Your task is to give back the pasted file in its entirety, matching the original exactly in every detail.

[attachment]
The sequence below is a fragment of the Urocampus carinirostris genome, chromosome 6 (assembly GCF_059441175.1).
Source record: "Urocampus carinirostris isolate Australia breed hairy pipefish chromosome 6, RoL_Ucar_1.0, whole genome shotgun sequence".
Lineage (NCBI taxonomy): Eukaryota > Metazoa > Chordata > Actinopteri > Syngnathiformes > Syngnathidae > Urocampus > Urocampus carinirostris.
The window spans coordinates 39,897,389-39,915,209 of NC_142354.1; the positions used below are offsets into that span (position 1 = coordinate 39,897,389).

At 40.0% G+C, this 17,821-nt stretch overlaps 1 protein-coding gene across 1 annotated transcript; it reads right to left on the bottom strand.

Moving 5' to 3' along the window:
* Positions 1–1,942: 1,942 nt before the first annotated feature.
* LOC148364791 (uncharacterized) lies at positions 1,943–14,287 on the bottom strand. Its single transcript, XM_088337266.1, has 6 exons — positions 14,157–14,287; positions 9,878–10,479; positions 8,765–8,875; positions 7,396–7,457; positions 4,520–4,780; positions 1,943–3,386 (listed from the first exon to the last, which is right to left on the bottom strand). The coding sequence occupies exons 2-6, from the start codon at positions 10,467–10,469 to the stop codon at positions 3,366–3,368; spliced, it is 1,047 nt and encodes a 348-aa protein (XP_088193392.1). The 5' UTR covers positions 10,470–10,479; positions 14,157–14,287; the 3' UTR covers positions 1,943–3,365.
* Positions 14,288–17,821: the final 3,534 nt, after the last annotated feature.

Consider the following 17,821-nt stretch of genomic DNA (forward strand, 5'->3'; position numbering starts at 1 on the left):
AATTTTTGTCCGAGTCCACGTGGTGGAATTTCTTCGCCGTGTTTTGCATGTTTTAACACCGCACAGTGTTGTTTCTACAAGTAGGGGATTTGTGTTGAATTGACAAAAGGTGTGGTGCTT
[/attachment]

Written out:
The sequence below is a fragment of the Urocampus carinirostris genome, chromosome 6 (assembly GCF_059441175.1).
Source record: "Urocampus carinirostris isolate Australia breed hairy pipefish chromosome 6, RoL_Ucar_1.0, whole genome shotgun sequence".
Lineage (NCBI taxonomy): Eukaryota > Metazoa > Chordata > Actinopteri > Syngnathiformes > Syngnathidae > Urocampus > Urocampus carinirostris.
The window spans coordinates 39,897,389-39,915,209 of NC_142354.1; the positions used below are offsets into that span (position 1 = coordinate 39,897,389).

At 40.0% G+C, this 17,821-nt stretch overlaps 1 protein-coding gene across 1 annotated transcript; it reads right to left on the bottom strand.

Moving 5' to 3' along the window:
* Positions 1–1,942: 1,942 nt before the first annotated feature.
* LOC148364791 (uncharacterized) lies at positions 1,943–14,287 on the bottom strand. Its single transcript, XM_088337266.1, has 6 exons — positions 14,157–14,287; positions 9,878–10,479; positions 8,765–8,875; positions 7,396–7,457; positions 4,520–4,780; positions 1,943–3,386 (listed from the first exon to the last, which is right to left on the bottom strand). The coding sequence occupies exons 2-6, from the start codon at positions 10,467–10,469 to the stop codon at positions 3,366–3,368; spliced, it is 1,047 nt and encodes a 348-aa protein (XP_088193392.1). The 5' UTR covers positions 10,470–10,479; positions 14,157–14,287; the 3' UTR covers positions 1,943–3,365.
* Positions 14,288–17,821: the final 3,534 nt, after the last annotated feature.

Consider the following 17,821-nt stretch of genomic DNA (forward strand, 5'->3'; position numbering starts at 1 on the left):
AATTTTTGTCCGAGTCCACGTGGTGGAATTTCTTCGCCGTGTTTTGCATGTTTTAACACCGCACAGTGTTGTTTCTACAAGTAGGGGATTTGTGTTGAATTGACAAAAGGTGTGGTGCTT